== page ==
Staff Publications

Staff Publications

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    'Staff publications' is the digital repository of Wageningen University & Research

    'Staff publications' contains references to publications authored by Wageningen University staff from 1976 onward.

    Publications authored by the staff of the Research Institutes are available from 1995 onwards.

    Full text documents are added when available. The database is updated daily and currently holds about 240,000 items, of which 72,000 in open access.

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Rain downpours affect survival and development of insect herbivores: the specter of climate change?
Chen, Cong ; Harvey, Jeffrey A. ; Biere, Arjen ; Gols, Rieta - \ 2019
Ecology 100 (2019)11. - ISSN 0012-9658
climate change - development - global warming - glucosinolates - insect herbivores - phytochemistry - plant–insect interactions - rain - secondary plant metabolites

Changes in the frequency, duration, and intensity of rainfall events are among the abiotic effects predicted under anthropogenic global warming. Heavy downpours may profoundly affect the development and survival of small organisms such as insects. Here, we examined direct (physically on the insects) and indirect (plant-mediated) effects of simulated downpours on the performance of caterpillars of two lepidopteran herbivores (Plutella xylostella and Pieris brassicae) feeding on black mustard (Brassica nigra) plants. Host plants were exposed to different rainfall regimes both before and while caterpillars were feeding on the plants in an attempt to separate direct and indirect (plant-mediated) effects of rainfall on insect survival and development. In two independent experiments, downpours were simulated as a single long (20 min) or as three short (5 min) daily events. Downpours had a strong negative direct effect on the survival of P. xylostella, but not on that of P. brassicae. Direct effects of downpours consistently increased development time of both herbivore species, whereas effects on body mass depended on herbivore species and downpour frequency. Caterpillar disturbance by rain and recorded microclimatic cooling by 5°C may explain extended immature development. Indirect, plant-mediated effects of downpours on the herbivores were generally small, despite the fact that sugar concentrations were reduced and herbivore induction of secondary metabolites (glucosinolates) was enhanced in plants exposed to rain. Changes in the frequency of precipitation events due to climate change may impact the survival and development of insect herbivores differentially. Broader effects of downpours on insects and other arthropods up the food chain could seriously impair and disrupt trophic interactions, ultimately destabilizing communities.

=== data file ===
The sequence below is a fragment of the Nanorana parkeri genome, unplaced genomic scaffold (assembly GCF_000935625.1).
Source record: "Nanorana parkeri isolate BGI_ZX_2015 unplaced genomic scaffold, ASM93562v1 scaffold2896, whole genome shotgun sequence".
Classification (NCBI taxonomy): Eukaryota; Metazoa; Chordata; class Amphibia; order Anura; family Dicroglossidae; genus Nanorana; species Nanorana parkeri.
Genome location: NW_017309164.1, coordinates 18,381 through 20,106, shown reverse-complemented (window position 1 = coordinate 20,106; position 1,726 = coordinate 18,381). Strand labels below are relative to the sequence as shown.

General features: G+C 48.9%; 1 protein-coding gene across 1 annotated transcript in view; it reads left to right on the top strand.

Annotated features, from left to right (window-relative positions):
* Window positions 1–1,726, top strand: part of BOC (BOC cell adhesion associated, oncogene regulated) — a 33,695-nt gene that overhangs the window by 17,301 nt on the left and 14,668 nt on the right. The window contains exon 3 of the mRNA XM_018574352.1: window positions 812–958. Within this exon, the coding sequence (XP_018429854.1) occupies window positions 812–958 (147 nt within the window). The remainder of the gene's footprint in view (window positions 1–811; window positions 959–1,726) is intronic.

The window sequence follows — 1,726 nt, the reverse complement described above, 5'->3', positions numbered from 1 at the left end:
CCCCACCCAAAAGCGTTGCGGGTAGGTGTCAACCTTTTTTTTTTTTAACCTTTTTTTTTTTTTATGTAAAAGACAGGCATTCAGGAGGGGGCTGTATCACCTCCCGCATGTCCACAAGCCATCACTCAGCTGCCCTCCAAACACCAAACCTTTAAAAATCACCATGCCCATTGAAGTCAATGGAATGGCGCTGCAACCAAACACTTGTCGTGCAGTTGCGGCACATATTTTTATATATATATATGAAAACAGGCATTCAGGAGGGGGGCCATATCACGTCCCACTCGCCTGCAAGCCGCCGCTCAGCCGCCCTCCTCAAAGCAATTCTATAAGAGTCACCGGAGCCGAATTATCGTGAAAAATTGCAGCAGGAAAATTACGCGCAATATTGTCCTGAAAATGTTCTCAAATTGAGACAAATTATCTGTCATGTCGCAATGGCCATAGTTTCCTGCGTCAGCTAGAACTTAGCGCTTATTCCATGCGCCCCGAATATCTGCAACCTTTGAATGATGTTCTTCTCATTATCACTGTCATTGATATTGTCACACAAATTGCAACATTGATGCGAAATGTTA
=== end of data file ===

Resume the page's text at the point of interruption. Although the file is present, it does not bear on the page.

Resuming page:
Live cell imaging of meiosis in Arabidopsis thaliana
Prusicki, Maria A. ; Keizer, Emma M. ; Rosmalen, Rik P. van; Komaki, Shinichiro ; Seifert, Felix ; Müller, Katja ; Wijnker, Erik ; Fleck, Christian ; Schnittger, Arp - \ 2019
eLife 8 (2019). - ISSN 2050-084X
A. thaliana - cell biology - cyclin - development - meiosis - phragmoplast - plant biology - reproduction - spindle

To follow the dynamics of meiosis in the model plant Arabidopsis, we have established a live cell imaging setup to observe male meiocytes. Our method is based on the concomitant visualization of microtubules (MTs) and a meiotic cohesin subunit that allows following five cellular parameters: cell shape, MT array, nucleus position, nucleolus position, and chromatin condensation. We find that the states of these parameters are not randomly associated and identify 11 cellular states, referred to as landmarks, which occur much more frequently than closely related ones, indicating that they are convergence points during meiotic progression. As a first application of our system, we revisited a previously identified mutant in the meiotic A-type cyclin TARDY ASYNCHRONOUS MEIOSIS (TAM). Our imaging system enabled us to reveal both qualitatively and quantitatively altered landmarks in tam, foremost the formation of previously not recognized ectopic spindle- or phragmoplast-like structures that arise without attachment to chromosomes.

The Preterm Gut Microbiota: An Inconspicuous Challenge in Nutritional Neonatal Care
Henderickx, Jannie G.E. ; Zwittink, Romy D. ; Lingen, Richard A. van; Knol, Jan ; Belzer, Clara - \ 2019
Frontiers in Cellular and Infection Microbiology 9 (2019). - ISSN 2235-2988 - 1 p.